Thread: Girls games
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Old Thu Nov 24, 2022, 12:29pm
JRutledge JRutledge is offline
Do not give a damn!!
Join Date: Jun 2000
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Originally Posted by BillyMac View Post
While this post will not convince JRutledge and others that girls games are desirable, or even tolerable, to work, I would still like to make some points.

Probably due to the University of Connecticut Women Huskies being "worshiped" throughout the state, Connecticut is a "hot bed" of girls basketball (and I fully realize that other parts of the country may not be the same). Little girls start playing in town sponsored recreation leagues while in elementary school. Almost all towns will also sponsor travel teams for the more advanced girls. Summer camps sponsored by high schools, colleges, or private entities are usually filled to capacity (I've coached and officiated at such). Almost all school systems have middle school teams. Most high schools have freshmen, junior varsity, and varsity programs (exceptions for some of our smaller rural schools).

We normally don't see the lopsided scores that JRutledge has described due to the way our local area leagues and conferences are set up, one league has mostly small rural schools, and another has mostly large suburban and large urban schools.

While there isn't a major difference in fan attendance for mid-week games, boys crowds are slightly larger on Friday nights, mostly due to long lived rivalry traditions.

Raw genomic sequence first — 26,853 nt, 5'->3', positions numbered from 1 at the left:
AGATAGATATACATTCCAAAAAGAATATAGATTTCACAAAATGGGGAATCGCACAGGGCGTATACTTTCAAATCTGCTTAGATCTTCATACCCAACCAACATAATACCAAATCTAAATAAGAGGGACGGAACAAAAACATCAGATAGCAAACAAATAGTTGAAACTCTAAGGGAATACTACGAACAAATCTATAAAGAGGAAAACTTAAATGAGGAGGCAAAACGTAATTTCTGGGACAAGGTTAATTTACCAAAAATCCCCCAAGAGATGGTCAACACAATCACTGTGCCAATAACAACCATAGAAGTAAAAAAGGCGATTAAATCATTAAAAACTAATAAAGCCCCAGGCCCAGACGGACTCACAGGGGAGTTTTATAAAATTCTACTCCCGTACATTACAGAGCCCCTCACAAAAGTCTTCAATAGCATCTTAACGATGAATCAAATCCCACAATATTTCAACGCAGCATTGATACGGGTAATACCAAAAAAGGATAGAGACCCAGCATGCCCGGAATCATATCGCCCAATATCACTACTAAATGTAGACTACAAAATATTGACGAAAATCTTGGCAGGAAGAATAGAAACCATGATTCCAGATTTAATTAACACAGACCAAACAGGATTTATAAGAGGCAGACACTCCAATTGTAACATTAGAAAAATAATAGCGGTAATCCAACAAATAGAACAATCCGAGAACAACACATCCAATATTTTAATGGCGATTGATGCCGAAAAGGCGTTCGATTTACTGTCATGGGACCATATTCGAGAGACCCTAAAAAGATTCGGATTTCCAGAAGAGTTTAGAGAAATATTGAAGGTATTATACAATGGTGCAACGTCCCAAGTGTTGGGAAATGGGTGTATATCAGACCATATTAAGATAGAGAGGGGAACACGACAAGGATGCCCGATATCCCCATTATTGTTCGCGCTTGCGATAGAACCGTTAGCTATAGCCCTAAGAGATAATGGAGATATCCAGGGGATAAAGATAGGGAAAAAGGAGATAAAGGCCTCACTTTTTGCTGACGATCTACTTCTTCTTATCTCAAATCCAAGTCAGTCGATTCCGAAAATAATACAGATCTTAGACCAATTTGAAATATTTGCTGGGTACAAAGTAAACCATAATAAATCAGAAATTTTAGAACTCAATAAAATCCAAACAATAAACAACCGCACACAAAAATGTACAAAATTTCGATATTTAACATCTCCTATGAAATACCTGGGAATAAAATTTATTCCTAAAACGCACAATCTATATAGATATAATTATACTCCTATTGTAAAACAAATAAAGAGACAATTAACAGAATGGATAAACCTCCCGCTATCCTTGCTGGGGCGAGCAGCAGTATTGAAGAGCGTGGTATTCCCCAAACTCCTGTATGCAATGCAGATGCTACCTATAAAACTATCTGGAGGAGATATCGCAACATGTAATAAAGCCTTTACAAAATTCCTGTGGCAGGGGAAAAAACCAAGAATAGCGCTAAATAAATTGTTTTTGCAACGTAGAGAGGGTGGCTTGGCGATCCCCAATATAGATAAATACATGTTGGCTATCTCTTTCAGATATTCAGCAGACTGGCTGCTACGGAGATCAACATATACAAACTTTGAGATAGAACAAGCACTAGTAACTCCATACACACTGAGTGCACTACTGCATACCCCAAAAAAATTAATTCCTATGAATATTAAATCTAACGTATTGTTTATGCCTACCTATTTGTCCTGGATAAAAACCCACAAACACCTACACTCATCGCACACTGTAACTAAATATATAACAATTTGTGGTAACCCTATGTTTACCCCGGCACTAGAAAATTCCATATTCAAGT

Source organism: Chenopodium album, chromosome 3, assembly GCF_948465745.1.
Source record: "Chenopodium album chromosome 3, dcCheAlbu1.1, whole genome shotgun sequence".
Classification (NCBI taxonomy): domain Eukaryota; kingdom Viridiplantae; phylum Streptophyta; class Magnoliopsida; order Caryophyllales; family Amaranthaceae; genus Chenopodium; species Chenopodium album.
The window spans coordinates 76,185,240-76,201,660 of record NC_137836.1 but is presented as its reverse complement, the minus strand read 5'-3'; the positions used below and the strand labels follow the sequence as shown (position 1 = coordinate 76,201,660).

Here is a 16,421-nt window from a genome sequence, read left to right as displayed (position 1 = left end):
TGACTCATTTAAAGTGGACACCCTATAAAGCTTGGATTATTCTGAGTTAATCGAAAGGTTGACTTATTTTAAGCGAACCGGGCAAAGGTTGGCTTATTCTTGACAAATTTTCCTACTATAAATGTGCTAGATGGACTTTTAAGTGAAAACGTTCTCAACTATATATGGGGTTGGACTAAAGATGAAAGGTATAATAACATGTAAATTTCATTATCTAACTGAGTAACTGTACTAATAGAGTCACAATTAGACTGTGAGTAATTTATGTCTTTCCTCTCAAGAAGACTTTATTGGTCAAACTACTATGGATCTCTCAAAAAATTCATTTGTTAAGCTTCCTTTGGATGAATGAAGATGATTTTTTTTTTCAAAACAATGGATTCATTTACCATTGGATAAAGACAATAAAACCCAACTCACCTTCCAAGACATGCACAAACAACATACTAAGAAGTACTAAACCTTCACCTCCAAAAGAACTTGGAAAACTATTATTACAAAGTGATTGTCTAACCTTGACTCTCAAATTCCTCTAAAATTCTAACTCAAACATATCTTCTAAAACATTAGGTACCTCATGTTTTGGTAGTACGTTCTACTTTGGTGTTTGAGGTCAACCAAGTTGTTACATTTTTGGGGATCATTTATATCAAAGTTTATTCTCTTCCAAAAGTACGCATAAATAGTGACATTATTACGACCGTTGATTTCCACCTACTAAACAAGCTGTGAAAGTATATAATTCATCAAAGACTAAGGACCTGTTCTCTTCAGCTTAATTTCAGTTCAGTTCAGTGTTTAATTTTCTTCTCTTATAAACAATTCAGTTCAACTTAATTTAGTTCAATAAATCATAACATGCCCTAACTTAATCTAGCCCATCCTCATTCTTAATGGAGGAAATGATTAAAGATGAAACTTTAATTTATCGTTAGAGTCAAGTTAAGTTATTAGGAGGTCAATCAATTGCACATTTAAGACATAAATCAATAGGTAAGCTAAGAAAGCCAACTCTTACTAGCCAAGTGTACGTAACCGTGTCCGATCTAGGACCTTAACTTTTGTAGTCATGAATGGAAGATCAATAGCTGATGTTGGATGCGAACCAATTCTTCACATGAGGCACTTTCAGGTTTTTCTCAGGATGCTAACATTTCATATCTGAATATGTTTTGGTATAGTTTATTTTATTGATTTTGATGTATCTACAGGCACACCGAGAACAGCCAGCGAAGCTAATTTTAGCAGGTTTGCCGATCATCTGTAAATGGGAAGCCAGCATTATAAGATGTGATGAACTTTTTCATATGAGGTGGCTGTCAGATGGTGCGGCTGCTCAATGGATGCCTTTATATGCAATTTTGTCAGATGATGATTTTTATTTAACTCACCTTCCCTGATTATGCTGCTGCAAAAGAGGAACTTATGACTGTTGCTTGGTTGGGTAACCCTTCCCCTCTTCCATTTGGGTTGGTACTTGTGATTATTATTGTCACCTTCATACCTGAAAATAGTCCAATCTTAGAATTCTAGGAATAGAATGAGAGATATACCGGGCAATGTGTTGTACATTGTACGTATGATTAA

But the most important thing is fairness. Shouldn't girls get the same high quality officials as boys? Right now, they don't in Connecticut.

On the the hand, do we want officials in girls games that don't want to be there?

"Ay, there's the rub.” (Hamlet, Act 3, Scene 1)
Why doesn't UConn have a single Connecticut player on their Women's team? So if it is taking off unlike where you think I am, I would be there are many more D1 players in girl's basketball just from Illinois alone. That being said this was not about what each state might do. When there are reports of massive blowouts that result in a coach or school in some kind of suspension, those are often if not always girl's games. Now I think girls are often not taught fundamentals like dribbling which makes the disparity as big sometimes.

Let us get into "Good Trouble."
Charles Michael “Mick” Chambers (1947-2010)
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